SAN FRANCISCO -- Cisco has redesigned how it delivers campus networking, moving aggressively from its roots in...
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hardware to a software-controlled infrastructure that will require operators using its gear to rethink how they do their jobs.
Cisco's new platform, introduced this week at a media and analyst event, is built into an overhaul of IOS, the company's network operating system. Officially called IOS 16.6.x, the NOS runs in a new line of Catalyst switches, called the 9000 Series, which includes the 9400 modular- and 9300 fixed-access switches and the 9500 fixed core.
Above the platform is a central software console called the Cisco Digital Network Architecture (DNA) Center that casts into obsolescence the familiar command-line interface (CLI) engineers have used for decades to program networks one switch at a time. "The CLI is totally deprecated," said Shamus McGillicuddy, an analyst at Enterprise Management Associates Inc., based in Boulder, Colo.
Cisco DNA, introduced last year, is used in the DNA Center to replace the hardware-based green screen with a graphical user interface that displays the network in the form of user groups defined by the operator. For example, each hospital in a medical group could be one group. Clicking on a group would show subgroups, such as one for doctors and nurses, another for patients and a third for suppliers.
Each group and subgroup would have access to the network and data based on policies created within DNA Center. New or modified policies would be sent from the software to the switches for enforcement.
DNA Center gives Cisco an edge over its largest competitor, Hewlett Packard Enterprise, McGillicuddy said. "No one is doing this in the campus world. Cisco has taken the lead."
In September, Cisco plans to add to DNA Center security technology that can detect malware in encrypted traffic without having to decrypt it. In November, the company will roll out network monitoring and troubleshooting capabilities. The features will work off data drawn from the Catalyst switches and Cisco Aironet access points and wireless controllers.
The troubleshooting capabilities could, for example, lead operators to a Dynamic Host Configuration Protocol server problem that's preventing people in a particular group from connecting to the network. A DHCP server assigns IP addresses that let PCs and mobile devices connect to a network.
Scentsy using Cisco DNA
Scentsy Inc., a fragrance company based in Meridian, Idaho, has tested the Cisco DNA Center for applying access policies to the home-based independent contractors that sell its products in the U.S., Europe, Australia and New Zealand, said Kevin Tompkins, a network architect at the company.
Scentsy conducted its field trials on a network of Catalyst 3750 and 3850 switches, which the company plans to replace with Catalyst 9000s. The older switches do not have the advanced data encryption and network analytics of the new systems.
The Cisco DNA software, which Scentsy ran on a virtual machine installed on an x86 server, communicates to the switches through a layer of other Cisco technologies. They include the Identity Services Engine, which enforces security and access policies; pxGrid, which Tompkins described as the communication protocol for connecting the switches to DNA Center; and a policy management engine based on Prime.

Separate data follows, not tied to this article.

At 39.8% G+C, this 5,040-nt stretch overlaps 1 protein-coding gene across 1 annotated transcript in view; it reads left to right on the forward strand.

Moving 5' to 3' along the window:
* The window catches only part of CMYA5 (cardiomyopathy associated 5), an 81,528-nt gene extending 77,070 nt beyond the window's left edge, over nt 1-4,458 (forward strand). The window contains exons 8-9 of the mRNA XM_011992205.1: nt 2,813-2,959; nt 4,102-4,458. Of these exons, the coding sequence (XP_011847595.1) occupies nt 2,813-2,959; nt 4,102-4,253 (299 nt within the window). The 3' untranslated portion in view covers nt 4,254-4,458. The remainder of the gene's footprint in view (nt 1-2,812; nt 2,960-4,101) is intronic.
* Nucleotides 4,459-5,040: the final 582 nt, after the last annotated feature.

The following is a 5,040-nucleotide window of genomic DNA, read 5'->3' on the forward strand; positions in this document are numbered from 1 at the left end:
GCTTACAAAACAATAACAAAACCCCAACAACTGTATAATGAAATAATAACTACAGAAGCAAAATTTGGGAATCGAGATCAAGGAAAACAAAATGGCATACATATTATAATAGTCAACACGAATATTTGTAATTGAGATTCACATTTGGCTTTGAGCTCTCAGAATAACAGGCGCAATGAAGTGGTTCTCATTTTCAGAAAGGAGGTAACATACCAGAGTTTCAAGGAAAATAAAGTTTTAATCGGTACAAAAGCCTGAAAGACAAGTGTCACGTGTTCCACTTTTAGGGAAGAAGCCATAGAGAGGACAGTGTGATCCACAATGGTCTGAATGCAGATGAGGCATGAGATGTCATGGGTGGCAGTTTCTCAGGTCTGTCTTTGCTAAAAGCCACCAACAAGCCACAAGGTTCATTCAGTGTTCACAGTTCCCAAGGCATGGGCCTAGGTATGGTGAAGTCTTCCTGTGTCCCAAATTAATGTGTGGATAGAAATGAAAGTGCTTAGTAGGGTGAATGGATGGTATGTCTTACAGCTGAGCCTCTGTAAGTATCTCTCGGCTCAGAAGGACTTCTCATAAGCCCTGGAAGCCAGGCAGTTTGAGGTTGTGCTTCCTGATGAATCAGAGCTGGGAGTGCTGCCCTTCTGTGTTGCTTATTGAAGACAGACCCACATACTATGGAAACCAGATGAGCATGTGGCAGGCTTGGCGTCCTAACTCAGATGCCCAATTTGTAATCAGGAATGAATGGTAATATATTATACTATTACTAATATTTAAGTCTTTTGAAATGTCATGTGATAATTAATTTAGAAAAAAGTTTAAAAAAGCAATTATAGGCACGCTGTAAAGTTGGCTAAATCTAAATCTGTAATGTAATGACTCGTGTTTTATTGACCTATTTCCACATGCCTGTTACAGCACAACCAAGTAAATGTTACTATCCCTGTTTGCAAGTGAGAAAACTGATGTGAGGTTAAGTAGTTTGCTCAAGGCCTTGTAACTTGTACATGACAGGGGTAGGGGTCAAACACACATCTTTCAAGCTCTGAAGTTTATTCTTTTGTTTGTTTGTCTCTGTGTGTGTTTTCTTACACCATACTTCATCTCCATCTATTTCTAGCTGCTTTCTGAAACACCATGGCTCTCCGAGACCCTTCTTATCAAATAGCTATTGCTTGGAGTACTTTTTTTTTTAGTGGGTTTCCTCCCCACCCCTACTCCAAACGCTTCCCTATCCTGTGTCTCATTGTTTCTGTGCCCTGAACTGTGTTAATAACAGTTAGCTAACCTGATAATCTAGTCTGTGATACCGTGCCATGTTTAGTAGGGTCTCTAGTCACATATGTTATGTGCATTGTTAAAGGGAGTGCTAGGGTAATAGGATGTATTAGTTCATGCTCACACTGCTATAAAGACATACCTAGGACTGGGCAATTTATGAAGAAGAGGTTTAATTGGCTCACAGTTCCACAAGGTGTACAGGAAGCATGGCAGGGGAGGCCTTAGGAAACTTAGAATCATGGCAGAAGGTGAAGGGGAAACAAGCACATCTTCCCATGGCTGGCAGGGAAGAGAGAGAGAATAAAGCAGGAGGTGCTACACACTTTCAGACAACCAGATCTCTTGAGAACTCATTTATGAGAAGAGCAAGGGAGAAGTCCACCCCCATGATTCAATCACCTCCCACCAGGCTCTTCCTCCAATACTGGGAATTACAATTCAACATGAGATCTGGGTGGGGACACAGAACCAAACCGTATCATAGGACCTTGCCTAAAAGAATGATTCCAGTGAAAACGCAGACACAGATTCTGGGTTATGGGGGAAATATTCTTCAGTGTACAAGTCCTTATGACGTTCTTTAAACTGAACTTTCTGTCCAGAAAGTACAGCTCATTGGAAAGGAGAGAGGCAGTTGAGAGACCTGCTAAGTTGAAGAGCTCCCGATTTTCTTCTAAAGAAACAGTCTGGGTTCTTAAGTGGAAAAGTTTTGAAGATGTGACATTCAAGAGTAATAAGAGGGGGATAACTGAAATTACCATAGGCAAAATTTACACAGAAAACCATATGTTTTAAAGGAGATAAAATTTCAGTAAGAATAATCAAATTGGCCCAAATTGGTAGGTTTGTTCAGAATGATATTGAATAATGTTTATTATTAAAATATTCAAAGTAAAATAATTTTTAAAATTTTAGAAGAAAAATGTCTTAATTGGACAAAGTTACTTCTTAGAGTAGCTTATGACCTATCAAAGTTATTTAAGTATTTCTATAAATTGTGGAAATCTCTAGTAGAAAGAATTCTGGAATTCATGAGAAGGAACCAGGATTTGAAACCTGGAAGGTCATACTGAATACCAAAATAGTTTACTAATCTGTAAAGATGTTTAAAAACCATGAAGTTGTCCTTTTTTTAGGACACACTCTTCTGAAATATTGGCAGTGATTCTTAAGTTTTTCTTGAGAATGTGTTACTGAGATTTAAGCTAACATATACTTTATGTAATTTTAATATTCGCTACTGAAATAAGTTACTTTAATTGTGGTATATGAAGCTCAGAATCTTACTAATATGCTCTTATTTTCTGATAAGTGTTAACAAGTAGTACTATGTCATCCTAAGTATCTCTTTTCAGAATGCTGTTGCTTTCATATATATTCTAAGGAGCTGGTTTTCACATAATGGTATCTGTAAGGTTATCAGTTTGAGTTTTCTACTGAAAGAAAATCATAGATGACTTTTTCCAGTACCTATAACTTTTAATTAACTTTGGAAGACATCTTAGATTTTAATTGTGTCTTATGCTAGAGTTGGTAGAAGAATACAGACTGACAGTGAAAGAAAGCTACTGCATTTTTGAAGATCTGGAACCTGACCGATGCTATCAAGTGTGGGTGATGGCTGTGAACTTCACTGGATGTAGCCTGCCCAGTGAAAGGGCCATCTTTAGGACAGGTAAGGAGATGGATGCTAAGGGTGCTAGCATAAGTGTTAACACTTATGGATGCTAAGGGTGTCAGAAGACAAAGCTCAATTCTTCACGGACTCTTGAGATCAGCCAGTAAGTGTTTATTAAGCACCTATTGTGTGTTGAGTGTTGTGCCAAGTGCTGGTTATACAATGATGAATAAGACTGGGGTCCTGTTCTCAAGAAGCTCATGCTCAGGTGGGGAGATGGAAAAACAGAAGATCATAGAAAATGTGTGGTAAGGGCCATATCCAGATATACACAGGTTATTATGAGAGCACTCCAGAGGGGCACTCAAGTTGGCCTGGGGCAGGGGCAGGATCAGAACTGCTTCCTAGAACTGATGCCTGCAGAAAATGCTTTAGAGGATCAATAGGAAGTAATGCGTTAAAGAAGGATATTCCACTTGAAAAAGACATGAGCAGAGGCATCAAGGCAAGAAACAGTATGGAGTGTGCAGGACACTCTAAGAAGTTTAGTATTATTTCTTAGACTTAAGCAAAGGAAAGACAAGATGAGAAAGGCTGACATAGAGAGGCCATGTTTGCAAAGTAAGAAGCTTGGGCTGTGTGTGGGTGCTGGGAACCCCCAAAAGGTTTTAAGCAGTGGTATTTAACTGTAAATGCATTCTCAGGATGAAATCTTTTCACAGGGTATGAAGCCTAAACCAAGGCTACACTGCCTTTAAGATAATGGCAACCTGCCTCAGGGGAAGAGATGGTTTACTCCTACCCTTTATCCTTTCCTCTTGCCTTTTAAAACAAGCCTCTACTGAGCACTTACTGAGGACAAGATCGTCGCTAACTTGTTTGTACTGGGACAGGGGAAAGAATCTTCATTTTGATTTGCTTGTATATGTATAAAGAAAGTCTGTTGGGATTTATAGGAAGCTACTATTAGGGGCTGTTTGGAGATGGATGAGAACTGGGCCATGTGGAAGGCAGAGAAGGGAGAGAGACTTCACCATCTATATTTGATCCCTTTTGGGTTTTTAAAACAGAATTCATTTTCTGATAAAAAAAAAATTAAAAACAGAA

"It [DNA Center] is one more layer on top of existing systems that enables them to be a lot more intelligent and more efficient," Tompkins said.
Using Cisco DNA Center will require engineers to change their thinking about operating a network, Tompkins said. Managing a network is no longer about virtual LANs, switches and routers. Instead, it's about policy creation and deployment.
Tompkins warned that companies with products other than Catalyst 3850s or 9000s would have to continue using legacy tools to manage them. Therefore, engineers will find it difficult to apply the same policy created in the software console across the network.
"That's going to be a challenge," Tompkins said.
Also, companies should not try to replicate the legacy network design in DNA Center, he said. "If you're not taking advantage of this new methodology, you're not really getting any benefit out of it. You might as well stay with the legacy technology."
APIs for third-party products
Cisco has built APIs in DNA Center and the Catalyst 9000s for running third-party applications. The switches, for example, support Puppet and Chef, which are open source tools for writing scripts used in configuration management. The software console can connect to security products from Infoblox and AlgoSec.
Cisco's APIs won't work with all technology. Rather than open them up to all comers, the company will expand support gradually.
"We are having active conversations to see how far customers are willing to take this," said Sachin Gupta, the head of enterprise product management at Cisco. "We're not quite ready for anyone to load what they want."
Cisco will sell DNA Center and the rest of the software associated with the new campus networking platform on a minimum three-year subscription license that includes support. Cisco sells the hardware separately.
Royal Caribbean Cruises, which has been testing DNA Center and the new switches for the last five months, is in contract negotiations with Cisco.
"They have people in their business who are really trying to transform the thinking around how they go to market, and I think they're thinking about it properly," said Royal Caribbean CIO Michael Giresi. "We'll see how that ends up coming through the commercial aspect of the offer."
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